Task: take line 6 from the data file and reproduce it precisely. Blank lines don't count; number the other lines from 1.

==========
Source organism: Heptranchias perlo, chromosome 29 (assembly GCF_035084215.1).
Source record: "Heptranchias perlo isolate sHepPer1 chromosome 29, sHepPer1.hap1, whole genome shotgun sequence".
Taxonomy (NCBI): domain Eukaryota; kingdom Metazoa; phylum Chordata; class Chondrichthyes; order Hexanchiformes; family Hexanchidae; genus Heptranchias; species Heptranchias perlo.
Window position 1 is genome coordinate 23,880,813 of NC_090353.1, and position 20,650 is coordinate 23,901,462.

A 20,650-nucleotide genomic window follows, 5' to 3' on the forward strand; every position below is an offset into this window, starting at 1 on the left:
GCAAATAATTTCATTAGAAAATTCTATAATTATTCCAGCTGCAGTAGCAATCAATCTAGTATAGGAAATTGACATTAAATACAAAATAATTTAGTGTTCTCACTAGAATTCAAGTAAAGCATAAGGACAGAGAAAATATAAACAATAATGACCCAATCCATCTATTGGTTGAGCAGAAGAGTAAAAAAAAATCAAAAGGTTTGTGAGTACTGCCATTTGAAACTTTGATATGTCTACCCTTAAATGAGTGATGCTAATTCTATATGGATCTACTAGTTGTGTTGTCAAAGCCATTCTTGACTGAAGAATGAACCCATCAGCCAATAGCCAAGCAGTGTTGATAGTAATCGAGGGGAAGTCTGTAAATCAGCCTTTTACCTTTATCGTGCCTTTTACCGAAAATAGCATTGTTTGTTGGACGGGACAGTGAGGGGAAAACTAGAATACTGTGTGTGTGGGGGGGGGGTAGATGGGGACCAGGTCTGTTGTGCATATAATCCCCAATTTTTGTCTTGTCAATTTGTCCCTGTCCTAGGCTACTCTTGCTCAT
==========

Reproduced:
GCAAATAATTTCATTAGAAAATTCTATAATTATTCCAGCTGCAGTAGCAATCAATCTAGTATAGGAAATTGACATTAAATACAAAATAATTTAGTGTTCTCACTAGAATTCAAGTAAAGCATAAGGACAGAGAAAATATAAACAATAATGACCCAATCCATCTATTGGTTGAGCAGAAGAGTAAAAAAAAATCAAAAGGTTTGTGAGTACTGCCATTTGAAACTTTGATATGTCTACCCTTAAATGAGTGATGCTAATTCTATATGGATCTACTAGTTGTGTTGTCAAAGCCATTCTTGACTGAAGAATGAACCCATCAGCCAATAGCCAAGCAGTGTTGATAGTAATCGAGGGGAAGTCTGTAAATCAGCCTTTTACCTTTATCGTGCCTTTTACCGAAAATAGCATTGTTTGTTGGACGGGACAGTGAGGGGAAAACTAGAATACTGTGTGTGTGGGGGGGGGGTAGATGGGGACCAGGTCTGTTGTGCATATAATCCCCAATTTTTGTCTTGTCAATTTGTCCCTGTCCTAGGCTACTCTTGCTCAT